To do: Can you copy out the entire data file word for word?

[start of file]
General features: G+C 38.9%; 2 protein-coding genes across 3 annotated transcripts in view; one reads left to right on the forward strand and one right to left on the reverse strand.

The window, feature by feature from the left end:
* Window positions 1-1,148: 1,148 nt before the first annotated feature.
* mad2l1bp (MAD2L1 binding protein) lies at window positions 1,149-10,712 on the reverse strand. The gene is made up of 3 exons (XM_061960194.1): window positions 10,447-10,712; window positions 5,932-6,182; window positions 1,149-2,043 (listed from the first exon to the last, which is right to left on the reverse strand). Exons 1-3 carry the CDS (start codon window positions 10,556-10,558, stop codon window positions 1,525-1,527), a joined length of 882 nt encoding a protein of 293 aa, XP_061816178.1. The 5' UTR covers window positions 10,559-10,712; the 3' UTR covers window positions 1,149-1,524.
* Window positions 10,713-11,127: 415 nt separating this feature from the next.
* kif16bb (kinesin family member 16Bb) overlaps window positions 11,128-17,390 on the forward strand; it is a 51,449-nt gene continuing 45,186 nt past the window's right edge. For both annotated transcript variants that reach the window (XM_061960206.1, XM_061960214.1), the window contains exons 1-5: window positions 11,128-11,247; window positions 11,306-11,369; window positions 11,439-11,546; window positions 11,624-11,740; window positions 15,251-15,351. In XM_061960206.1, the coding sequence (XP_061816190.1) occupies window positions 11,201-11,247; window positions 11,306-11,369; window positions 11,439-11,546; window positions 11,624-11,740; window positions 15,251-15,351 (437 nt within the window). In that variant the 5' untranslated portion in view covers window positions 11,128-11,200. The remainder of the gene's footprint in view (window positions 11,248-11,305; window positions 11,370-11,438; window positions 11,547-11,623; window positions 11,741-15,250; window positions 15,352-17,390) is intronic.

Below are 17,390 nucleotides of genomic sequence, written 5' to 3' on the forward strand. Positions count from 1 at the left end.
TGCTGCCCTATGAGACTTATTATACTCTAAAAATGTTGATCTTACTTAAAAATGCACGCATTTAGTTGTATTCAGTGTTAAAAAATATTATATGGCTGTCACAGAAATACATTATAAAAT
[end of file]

General features: G+C 38.9%; 2 protein-coding genes across 3 annotated transcripts in view; one reads left to right on the forward strand and one right to left on the reverse strand.

The window, feature by feature from the left end:
* Window positions 1-1,148: 1,148 nt before the first annotated feature.
* mad2l1bp (MAD2L1 binding protein) lies at window positions 1,149-10,712 on the reverse strand. The gene is made up of 3 exons (XM_061960194.1): window positions 10,447-10,712; window positions 5,932-6,182; window positions 1,149-2,043 (listed from the first exon to the last, which is right to left on the reverse strand). Exons 1-3 carry the CDS (start codon window positions 10,556-10,558, stop codon window positions 1,525-1,527), a joined length of 882 nt encoding a protein of 293 aa, XP_061816178.1. The 5' UTR covers window positions 10,559-10,712; the 3' UTR covers window positions 1,149-1,524.
* Window positions 10,713-11,127: 415 nt separating this feature from the next.
* kif16bb (kinesin family member 16Bb) overlaps window positions 11,128-17,390 on the forward strand; it is a 51,449-nt gene continuing 45,186 nt past the window's right edge. For both annotated transcript variants that reach the window (XM_061960206.1, XM_061960214.1), the window contains exons 1-5: window positions 11,128-11,247; window positions 11,306-11,369; window positions 11,439-11,546; window positions 11,624-11,740; window positions 15,251-15,351. In XM_061960206.1, the coding sequence (XP_061816190.1) occupies window positions 11,201-11,247; window positions 11,306-11,369; window positions 11,439-11,546; window positions 11,624-11,740; window positions 15,251-15,351 (437 nt within the window). In that variant the 5' untranslated portion in view covers window positions 11,128-11,200. The remainder of the gene's footprint in view (window positions 11,248-11,305; window positions 11,370-11,438; window positions 11,547-11,623; window positions 11,741-15,250; window positions 15,352-17,390) is intronic.

Below are 17,390 nucleotides of genomic sequence, written 5' to 3' on the forward strand. Positions count from 1 at the left end.
TGCTGCCCTATGAGACTTATTATACTCTAAAAATGTTGATCTTACTTAAAAATGCACGCATTTAGTTGTATTCAGTGTTAAAAAATATTATATGGCTGTCACAGAAATACATTATAAAAT